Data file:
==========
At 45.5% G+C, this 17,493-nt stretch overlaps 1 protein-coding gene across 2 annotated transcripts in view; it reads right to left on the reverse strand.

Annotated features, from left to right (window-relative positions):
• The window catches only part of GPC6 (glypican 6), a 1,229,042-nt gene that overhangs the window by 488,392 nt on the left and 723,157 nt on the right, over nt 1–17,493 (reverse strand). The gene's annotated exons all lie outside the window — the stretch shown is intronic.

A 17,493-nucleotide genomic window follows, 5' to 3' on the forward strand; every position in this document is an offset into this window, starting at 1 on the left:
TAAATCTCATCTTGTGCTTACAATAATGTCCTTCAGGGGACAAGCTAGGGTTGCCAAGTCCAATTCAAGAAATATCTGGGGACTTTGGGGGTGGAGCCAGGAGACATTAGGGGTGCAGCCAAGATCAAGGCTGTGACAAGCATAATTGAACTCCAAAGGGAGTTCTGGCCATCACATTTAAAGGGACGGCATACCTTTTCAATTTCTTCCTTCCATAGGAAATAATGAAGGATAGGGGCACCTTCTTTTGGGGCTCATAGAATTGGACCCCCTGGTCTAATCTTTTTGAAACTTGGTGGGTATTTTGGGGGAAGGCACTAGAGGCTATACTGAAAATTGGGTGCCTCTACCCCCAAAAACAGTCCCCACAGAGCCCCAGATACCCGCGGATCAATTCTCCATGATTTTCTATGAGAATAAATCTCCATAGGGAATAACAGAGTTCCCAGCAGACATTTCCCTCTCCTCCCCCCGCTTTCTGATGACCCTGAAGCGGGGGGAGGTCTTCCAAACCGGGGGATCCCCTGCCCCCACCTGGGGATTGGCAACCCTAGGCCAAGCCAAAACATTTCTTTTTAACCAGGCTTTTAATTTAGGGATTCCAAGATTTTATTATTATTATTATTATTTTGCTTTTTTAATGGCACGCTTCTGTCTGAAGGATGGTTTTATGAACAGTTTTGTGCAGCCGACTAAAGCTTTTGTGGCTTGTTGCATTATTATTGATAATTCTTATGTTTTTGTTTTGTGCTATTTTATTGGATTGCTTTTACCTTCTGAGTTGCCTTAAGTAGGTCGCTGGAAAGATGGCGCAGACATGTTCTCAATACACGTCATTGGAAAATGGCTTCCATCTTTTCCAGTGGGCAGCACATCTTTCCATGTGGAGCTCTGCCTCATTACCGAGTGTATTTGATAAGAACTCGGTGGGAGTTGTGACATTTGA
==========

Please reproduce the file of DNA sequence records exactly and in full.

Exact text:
At 45.5% G+C, this 17,493-nt stretch overlaps 1 protein-coding gene across 2 annotated transcripts in view; it reads right to left on the reverse strand.

Annotated features, from left to right (window-relative positions):
• The window catches only part of GPC6 (glypican 6), a 1,229,042-nt gene that overhangs the window by 488,392 nt on the left and 723,157 nt on the right, over nt 1–17,493 (reverse strand). The gene's annotated exons all lie outside the window — the stretch shown is intronic.

A 17,493-nucleotide genomic window follows, 5' to 3' on the forward strand; every position in this document is an offset into this window, starting at 1 on the left:
TAAATCTCATCTTGTGCTTACAATAATGTCCTTCAGGGGACAAGCTAGGGTTGCCAAGTCCAATTCAAGAAATATCTGGGGACTTTGGGGGTGGAGCCAGGAGACATTAGGGGTGCAGCCAAGATCAAGGCTGTGACAAGCATAATTGAACTCCAAAGGGAGTTCTGGCCATCACATTTAAAGGGACGGCATACCTTTTCAATTTCTTCCTTCCATAGGAAATAATGAAGGATAGGGGCACCTTCTTTTGGGGCTCATAGAATTGGACCCCCTGGTCTAATCTTTTTGAAACTTGGTGGGTATTTTGGGGGAAGGCACTAGAGGCTATACTGAAAATTGGGTGCCTCTACCCCCAAAAACAGTCCCCACAGAGCCCCAGATACCCGCGGATCAATTCTCCATGATTTTCTATGAGAATAAATCTCCATAGGGAATAACAGAGTTCCCAGCAGACATTTCCCTCTCCTCCCCCCGCTTTCTGATGACCCTGAAGCGGGGGGAGGTCTTCCAAACCGGGGGATCCCCTGCCCCCACCTGGGGATTGGCAACCCTAGGCCAAGCCAAAACATTTCTTTTTAACCAGGCTTTTAATTTAGGGATTCCAAGATTTTATTATTATTATTATTATTTTGCTTTTTTAATGGCACGCTTCTGTCTGAAGGATGGTTTTATGAACAGTTTTGTGCAGCCGACTAAAGCTTTTGTGGCTTGTTGCATTATTATTGATAATTCTTATGTTTTTGTTTTGTGCTATTTTATTGGATTGCTTTTACCTTCTGAGTTGCCTTAAGTAGGTCGCTGGAAAGATGGCGCAGACATGTTCTCAATACACGTCATTGGAAAATGGCTTCCATCTTTTCCAGTGGGCAGCACATCTTTCCATGTGGAGCTCTGCCTCATTACCGAGTGTATTTGATAAGAACTCGGTGGGAGTTGTGACATTTGA